Office of Health Standards ComplianceNon HST
Health Systems TrustHST General
South African Health Review 1997
The South African Health review is a recognised barometer of the progress of reform in the health service. This years health review is frank in its assessment of successes and failures, but expands its scope of information by including a survey of the realities in clinics in every province in the country.
While previous reviews have focused on the development of new policies as part of the restructuring in the health sector, this Review concentrates on trying to assess the extent to which new policies have been translated into real improvements in the quality of life of South Africans. The Review found that while major steps forward have been made in the arena of policy, much remains to be done in order to implement these policies.
The clinic survey highlights the fact that despite the commitment to providing primary health care for everyone there is continuing disparity between service provision in rural and urban areas, with rural people, and poorer provinces still losing out. For example, the survey showed that only 41% of rural clinics have an ambulance at their door step within an hour of an emergency call compared with 74% in urban clinics. The move towards more equitable provision has become even more uncertain now that funding for health is at the discretion of provincial cabinets, (from the beginning of the 1997/98 financial year each province received a block grant from the national Treasury).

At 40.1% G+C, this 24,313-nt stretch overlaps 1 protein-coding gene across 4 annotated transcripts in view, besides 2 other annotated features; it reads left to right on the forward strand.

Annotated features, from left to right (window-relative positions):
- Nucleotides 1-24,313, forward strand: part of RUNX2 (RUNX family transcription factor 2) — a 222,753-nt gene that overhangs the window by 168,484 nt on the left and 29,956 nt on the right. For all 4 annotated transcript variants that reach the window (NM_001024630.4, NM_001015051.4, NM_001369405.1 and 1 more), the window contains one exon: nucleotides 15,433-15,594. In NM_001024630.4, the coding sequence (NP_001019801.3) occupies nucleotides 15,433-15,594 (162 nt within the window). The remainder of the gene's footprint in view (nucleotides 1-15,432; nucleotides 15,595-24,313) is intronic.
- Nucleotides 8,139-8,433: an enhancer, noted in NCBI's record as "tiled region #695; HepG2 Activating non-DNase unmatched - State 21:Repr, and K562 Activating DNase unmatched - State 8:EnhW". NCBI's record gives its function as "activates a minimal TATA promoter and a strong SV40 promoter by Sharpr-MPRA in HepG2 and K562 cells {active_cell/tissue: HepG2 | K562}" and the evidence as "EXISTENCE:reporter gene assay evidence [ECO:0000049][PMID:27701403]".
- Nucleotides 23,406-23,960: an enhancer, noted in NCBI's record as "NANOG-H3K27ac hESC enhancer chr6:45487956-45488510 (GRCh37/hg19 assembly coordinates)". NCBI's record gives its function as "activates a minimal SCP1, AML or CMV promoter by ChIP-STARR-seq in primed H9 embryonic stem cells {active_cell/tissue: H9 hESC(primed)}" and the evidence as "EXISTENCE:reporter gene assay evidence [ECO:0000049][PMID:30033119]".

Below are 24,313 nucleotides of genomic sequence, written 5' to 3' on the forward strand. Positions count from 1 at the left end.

In contrast with 1996 which saw only one new piece of legislation, in 1997 a number of pieces of legislation with the potential to reform the health services were introduced to parliament, nonetheless problems remain with implementation. The possibility for women to exercise their constitutional right to reproductive choices improved dramatically when termination of pregnancy legislation came into effect in February 1997, but service provision has proved to be patchy at best with a number of provinces doing much less than their proportional share of terminations. The clinic survey reveals that only just over 60% of rural clinics and about 85% of urban clinics offer family planning services on a daily basis.
With South Africa facing one of the worst TB epidemics in the world, there has been commitment at national and provincial level to implementing a new control programme. However many barriers still exist, and despite remarkable improvements in some provinces, the clinic survey demonstrates that only 10% of rural and 25% of urban clinics receive results within the time recommended by the Tuberculosis Control Programme.
In the hospital sector detailed baseline studies have resulted in clear plans for what needs to be done to achieve physical improvements and work towards reducing inequalities as well as make changes in a range of other fields. The challenging task of implementing these plans remains.
In the field of human resources there have been efforts to re-shape an urban centred, hospital based and doctor dominated service. However there has been uneven progress and a comprehensive strategy which will attract personnel to work in currently under resourced predominantly rural areas has still to be developed.
The Review found it was difficult to measure what has really changed for a poor person in need of health care. One thread running through the Review is that more reliable up-to-date information is needed in order to assess, evaluate, plan, prioritise and improve. This information is required in every part of the health system.